Trees of Morni: Ber

November 16, 2011

Ber/ Indian jujube (Ziziphus mauritiana) is a hardy, tropical thorny evergreen bush (1.5 metre tall) or a medium sized tree (upto 12 metres tall). The tree grows rapidly and starts producing fruit within 3 years. It has high tolerance for water-logging as well as drought conditions. Its tap root develops rapidly to defy drought conditions. It has a spreading crown and the tree typically forms a dense thicket with drooping thorny branches. The leaves are 2-3 cms in length and breadth and are dark green and glossy on the upper side and pale-green/ grey-green on the lower side. Fruit (ber) is initially green and then turns yellow and finally red/brown on ripening. A ripe ‘ber’ is juicy and has a pleasant aroma. The nut inside contains two brown seeds. The fruit is eaten raw or pickled or used in beverages. It is quite nutritious and rich in vitamin C. It is second only to guava and much higher than citrus or apples. The flowers are tiny, white/yellow/greenish white and 5 petalled. The pollen is thick and heavy and is transferred from flower to flower by honey bees, insects and ants. The ber seeds spread through birds, native animals and humans who feed on the fruit.

The Ber tree is sacred in India and its parts-fruit, leaves, bark and root are used in traditional medicines.The fruits are applied on cuts and ulcers; are employed in pulmonary ailments and fevers; and, mixed with salt and chili peppers, are given in indigestion and biliousness. The dried ripe fruit is a mild laxative. The seeds are sedative and are taken, sometimes with buttermilk, to halt nausea, vomiting, and abdominal pains in pregnancy. They check diarrhea, and are poulticed on wounds. Mixed with oil, they are rubbed on rheumatic areas. The leaves are applied as poultices and are helpful in liver troubles, asthma and fever and, together with catechu, are administered when an astringent is needed, as on wounds. The bitter, astringent bark extract is taken to halt diarrhea and dysentery and relieve gingivitis. The bark paste is applied on sores. The root is purgative. A root extract is given as an anti-pyretic, taenicide and emmenagogue, and the powdered root is dusted on wounds. Juice of the root bark is said to alleviate gout and rheumatism. An infusion of the flowers serves as an eye lotion.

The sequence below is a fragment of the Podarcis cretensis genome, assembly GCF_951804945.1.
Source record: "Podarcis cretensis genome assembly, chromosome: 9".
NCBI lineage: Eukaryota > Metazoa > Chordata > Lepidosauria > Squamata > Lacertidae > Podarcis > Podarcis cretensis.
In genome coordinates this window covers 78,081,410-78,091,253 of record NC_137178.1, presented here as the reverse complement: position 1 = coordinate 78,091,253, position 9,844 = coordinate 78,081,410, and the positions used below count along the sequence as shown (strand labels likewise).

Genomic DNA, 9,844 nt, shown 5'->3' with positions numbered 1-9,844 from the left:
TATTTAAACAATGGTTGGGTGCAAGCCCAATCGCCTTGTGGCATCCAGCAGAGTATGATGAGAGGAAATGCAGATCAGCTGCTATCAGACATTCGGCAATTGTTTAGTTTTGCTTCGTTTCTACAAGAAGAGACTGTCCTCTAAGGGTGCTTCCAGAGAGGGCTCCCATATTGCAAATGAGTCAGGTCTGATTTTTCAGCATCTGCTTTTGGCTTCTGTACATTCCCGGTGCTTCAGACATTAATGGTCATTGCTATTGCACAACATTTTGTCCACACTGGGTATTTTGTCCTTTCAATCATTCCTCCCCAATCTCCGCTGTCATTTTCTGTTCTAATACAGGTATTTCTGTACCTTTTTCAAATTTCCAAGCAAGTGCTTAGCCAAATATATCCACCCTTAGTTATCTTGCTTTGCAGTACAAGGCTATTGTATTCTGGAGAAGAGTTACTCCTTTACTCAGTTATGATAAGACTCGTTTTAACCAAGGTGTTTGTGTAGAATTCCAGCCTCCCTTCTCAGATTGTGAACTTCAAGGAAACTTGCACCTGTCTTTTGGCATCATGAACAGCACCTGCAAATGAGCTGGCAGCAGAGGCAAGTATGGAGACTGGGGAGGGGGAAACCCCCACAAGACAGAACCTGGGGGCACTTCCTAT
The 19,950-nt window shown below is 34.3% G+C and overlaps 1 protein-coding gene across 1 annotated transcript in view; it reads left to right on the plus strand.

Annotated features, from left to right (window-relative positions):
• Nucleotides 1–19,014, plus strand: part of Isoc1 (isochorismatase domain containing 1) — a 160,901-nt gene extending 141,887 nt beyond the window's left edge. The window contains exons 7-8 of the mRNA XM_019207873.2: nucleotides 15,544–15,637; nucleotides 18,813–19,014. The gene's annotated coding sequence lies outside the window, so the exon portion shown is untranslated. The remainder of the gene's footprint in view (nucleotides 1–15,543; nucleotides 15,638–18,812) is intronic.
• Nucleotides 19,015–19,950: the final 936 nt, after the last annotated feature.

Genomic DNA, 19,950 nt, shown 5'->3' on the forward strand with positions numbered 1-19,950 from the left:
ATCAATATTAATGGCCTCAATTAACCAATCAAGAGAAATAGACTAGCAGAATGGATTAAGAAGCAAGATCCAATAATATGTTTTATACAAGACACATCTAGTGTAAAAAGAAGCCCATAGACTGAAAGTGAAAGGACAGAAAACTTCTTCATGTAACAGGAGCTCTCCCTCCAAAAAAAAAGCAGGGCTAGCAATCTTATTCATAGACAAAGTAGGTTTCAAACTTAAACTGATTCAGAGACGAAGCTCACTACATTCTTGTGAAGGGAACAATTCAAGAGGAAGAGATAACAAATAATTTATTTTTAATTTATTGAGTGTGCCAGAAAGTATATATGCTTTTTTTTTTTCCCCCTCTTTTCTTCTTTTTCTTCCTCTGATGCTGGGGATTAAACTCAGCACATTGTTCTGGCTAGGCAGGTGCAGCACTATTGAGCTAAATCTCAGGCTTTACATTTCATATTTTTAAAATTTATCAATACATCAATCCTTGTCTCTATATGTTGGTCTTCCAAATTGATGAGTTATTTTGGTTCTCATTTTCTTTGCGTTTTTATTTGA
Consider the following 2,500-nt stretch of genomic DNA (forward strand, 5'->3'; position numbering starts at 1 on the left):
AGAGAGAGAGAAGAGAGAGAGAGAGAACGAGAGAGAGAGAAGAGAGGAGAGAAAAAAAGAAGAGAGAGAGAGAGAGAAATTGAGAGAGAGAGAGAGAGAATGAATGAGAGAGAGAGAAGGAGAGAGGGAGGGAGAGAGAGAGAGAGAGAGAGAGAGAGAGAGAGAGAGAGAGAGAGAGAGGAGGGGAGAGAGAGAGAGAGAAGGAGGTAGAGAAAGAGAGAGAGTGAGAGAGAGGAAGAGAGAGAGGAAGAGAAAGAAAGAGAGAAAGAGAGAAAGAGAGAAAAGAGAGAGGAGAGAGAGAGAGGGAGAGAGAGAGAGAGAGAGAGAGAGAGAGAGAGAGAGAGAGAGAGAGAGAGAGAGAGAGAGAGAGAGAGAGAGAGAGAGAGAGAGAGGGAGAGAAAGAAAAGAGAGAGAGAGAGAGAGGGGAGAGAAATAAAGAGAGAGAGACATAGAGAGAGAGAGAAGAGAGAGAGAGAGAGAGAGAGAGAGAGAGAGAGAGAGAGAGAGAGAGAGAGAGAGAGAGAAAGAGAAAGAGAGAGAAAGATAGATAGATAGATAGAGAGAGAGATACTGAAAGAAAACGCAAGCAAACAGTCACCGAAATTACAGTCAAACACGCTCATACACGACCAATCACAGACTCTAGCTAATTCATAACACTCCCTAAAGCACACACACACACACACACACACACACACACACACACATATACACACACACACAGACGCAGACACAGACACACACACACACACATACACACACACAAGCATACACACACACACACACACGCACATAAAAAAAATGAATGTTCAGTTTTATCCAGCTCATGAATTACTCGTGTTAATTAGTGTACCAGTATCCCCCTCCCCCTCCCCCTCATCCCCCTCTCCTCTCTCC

Ber timber is hard, strong, fine-grained, fine-textured and reddish in color. It is used for making boat ribs, agricultural implements, and furniture parts requiring strength. It is used as firewood. The thorny branches form fences to keep out wild animals. Forestry departments uses the bushes to guard saplings against grazing.The leaves are readily eaten by camels, cattle and goats and are considered nutritious.The flowers are rated as a minor source of nectar for honeybees. The honey is light and of fair flavor.

Ber is susceptible to attacks by fruit flies, leaf-eating caterpillars and parasitic vines.

Ber fruit, Mallah, Morni-Pinjore (January)

Ber fruit, Mallah, Morni-Pinjore (January)

Ber Tree, Rasoon, Morni hills

Ber Tree, Rasoon, Morni hills

Ber Thorns

Ber Thorns

 

Filed in: Trees & Shrubs

About the Author ()

An environmental enthusiast who loves tramping through the hills in search of the picturesque.

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